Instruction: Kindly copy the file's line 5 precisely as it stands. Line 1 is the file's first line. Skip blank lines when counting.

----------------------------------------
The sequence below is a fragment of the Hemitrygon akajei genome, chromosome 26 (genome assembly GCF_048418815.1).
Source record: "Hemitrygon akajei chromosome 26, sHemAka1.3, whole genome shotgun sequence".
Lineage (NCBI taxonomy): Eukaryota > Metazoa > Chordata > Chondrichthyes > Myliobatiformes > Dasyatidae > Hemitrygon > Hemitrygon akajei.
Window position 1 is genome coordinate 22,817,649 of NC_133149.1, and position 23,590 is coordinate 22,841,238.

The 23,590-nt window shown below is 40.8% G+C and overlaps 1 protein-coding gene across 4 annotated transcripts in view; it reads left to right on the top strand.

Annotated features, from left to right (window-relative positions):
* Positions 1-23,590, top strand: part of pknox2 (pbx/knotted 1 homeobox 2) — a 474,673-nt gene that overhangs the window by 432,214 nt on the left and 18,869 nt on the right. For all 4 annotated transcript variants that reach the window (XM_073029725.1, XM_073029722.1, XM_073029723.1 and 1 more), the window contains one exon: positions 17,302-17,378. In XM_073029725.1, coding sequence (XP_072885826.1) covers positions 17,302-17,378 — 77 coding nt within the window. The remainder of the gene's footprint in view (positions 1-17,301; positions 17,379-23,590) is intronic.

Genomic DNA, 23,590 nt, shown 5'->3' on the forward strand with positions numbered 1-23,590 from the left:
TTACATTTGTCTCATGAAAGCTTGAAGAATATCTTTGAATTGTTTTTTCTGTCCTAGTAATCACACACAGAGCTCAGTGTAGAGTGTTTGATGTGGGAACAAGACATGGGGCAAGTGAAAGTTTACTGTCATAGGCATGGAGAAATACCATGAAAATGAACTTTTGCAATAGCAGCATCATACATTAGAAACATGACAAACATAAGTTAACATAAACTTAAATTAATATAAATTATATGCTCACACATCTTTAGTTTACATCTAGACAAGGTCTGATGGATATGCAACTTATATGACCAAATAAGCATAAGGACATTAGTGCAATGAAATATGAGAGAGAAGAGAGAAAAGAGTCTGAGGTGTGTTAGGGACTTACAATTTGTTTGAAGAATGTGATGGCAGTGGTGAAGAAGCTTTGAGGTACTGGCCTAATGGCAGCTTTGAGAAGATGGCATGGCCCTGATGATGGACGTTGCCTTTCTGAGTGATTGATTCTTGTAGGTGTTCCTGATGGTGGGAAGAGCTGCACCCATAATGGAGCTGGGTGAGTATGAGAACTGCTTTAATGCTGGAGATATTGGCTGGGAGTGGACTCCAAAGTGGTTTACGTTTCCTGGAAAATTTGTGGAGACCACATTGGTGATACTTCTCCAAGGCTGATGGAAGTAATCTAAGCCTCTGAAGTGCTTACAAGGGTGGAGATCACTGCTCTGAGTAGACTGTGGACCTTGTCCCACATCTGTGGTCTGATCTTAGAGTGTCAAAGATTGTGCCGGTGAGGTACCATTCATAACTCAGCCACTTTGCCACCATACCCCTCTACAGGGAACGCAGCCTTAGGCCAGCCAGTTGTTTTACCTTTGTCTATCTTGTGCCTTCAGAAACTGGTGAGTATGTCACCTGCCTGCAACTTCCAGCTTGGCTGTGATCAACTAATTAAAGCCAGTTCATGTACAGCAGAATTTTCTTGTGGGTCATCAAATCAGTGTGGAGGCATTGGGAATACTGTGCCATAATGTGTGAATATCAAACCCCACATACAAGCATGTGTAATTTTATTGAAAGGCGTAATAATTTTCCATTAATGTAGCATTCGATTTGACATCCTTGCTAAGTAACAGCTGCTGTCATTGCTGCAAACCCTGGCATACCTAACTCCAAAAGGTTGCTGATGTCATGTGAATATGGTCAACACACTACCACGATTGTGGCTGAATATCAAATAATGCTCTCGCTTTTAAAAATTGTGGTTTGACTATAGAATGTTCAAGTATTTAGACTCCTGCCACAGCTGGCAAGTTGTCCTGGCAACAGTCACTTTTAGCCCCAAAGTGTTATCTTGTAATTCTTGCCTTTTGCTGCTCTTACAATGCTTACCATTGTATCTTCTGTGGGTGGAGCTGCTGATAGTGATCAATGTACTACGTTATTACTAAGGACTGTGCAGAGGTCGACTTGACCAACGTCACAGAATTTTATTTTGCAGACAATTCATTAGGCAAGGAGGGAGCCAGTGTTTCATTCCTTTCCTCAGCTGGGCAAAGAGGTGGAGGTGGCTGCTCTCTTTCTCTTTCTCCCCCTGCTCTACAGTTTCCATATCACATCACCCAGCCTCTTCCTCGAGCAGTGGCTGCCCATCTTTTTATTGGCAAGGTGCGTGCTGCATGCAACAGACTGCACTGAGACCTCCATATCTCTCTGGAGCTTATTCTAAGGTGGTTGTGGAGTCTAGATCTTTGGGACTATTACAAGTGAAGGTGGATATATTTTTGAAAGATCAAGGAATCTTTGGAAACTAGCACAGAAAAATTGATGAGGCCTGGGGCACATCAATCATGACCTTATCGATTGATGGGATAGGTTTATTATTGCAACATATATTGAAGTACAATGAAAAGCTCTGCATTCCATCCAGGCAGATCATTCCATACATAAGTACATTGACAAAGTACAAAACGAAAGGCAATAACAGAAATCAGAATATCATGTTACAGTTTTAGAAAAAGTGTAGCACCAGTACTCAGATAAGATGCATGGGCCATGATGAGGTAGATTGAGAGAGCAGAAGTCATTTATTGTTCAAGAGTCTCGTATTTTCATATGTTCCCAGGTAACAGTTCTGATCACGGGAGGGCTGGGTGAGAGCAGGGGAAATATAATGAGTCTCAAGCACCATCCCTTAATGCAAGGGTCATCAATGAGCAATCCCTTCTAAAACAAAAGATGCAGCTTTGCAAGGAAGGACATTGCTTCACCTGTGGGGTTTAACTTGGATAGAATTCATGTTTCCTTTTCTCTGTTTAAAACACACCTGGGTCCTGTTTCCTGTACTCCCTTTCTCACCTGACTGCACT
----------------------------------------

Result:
The 23,590-nt window shown below is 40.8% G+C and overlaps 1 protein-coding gene across 4 annotated transcripts in view; it reads left to right on the top strand.